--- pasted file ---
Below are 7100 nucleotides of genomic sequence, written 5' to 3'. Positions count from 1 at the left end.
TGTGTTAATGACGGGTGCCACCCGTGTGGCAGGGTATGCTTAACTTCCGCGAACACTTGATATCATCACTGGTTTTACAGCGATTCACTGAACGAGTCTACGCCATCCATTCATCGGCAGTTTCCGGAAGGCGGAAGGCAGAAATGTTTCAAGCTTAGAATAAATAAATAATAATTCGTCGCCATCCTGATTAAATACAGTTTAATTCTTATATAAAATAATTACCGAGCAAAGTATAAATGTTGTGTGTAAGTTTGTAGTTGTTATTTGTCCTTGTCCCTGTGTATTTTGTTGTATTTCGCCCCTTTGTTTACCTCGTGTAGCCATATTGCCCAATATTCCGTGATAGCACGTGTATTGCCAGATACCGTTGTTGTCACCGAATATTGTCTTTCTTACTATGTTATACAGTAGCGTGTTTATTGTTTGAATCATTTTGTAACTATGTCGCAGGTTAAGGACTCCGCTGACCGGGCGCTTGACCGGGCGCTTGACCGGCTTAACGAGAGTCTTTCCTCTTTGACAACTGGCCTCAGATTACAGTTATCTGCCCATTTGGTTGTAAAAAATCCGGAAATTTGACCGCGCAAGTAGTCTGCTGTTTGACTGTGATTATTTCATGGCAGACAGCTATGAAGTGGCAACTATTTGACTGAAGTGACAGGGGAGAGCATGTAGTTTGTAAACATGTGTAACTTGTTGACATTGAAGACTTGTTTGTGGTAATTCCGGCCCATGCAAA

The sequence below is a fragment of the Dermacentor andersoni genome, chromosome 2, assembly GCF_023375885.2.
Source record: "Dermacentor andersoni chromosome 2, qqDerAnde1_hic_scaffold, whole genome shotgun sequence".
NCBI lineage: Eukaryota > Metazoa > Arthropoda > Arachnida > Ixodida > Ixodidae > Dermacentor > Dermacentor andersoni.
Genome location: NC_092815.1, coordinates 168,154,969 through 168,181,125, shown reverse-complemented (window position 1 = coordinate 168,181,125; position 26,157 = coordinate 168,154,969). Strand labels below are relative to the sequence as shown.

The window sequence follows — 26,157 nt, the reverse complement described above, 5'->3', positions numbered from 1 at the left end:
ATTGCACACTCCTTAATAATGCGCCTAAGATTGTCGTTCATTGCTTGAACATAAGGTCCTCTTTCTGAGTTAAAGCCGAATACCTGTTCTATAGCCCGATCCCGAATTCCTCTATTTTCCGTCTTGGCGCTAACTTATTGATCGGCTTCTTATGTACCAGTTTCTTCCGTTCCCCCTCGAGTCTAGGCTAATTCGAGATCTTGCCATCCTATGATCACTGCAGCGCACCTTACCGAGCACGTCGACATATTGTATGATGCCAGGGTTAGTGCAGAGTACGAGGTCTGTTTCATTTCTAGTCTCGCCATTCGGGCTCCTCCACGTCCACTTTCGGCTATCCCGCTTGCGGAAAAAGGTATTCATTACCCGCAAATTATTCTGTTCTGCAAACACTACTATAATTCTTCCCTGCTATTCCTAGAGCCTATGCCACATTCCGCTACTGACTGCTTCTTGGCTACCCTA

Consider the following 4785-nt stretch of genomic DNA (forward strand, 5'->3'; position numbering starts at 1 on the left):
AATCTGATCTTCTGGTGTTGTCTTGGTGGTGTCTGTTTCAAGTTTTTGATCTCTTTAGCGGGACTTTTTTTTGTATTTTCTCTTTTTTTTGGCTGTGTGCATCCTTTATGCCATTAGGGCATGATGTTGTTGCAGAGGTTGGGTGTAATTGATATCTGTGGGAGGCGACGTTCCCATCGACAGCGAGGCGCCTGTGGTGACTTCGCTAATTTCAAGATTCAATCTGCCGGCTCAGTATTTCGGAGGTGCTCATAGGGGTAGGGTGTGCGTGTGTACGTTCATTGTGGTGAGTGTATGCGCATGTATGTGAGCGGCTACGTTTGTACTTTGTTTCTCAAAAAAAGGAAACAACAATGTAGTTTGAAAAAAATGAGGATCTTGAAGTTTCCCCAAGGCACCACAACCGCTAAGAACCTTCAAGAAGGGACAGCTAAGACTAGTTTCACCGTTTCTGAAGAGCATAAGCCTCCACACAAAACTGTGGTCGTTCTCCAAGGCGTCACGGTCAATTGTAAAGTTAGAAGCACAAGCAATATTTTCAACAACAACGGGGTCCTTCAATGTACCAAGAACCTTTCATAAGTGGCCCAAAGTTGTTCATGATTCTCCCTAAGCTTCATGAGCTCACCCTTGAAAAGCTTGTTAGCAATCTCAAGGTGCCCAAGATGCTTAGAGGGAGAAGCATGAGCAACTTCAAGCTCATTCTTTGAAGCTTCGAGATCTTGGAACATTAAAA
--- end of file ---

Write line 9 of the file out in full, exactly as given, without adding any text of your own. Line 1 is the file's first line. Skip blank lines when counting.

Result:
Consider the following 4785-nt stretch of genomic DNA (forward strand, 5'->3'; position numbering starts at 1 on the left):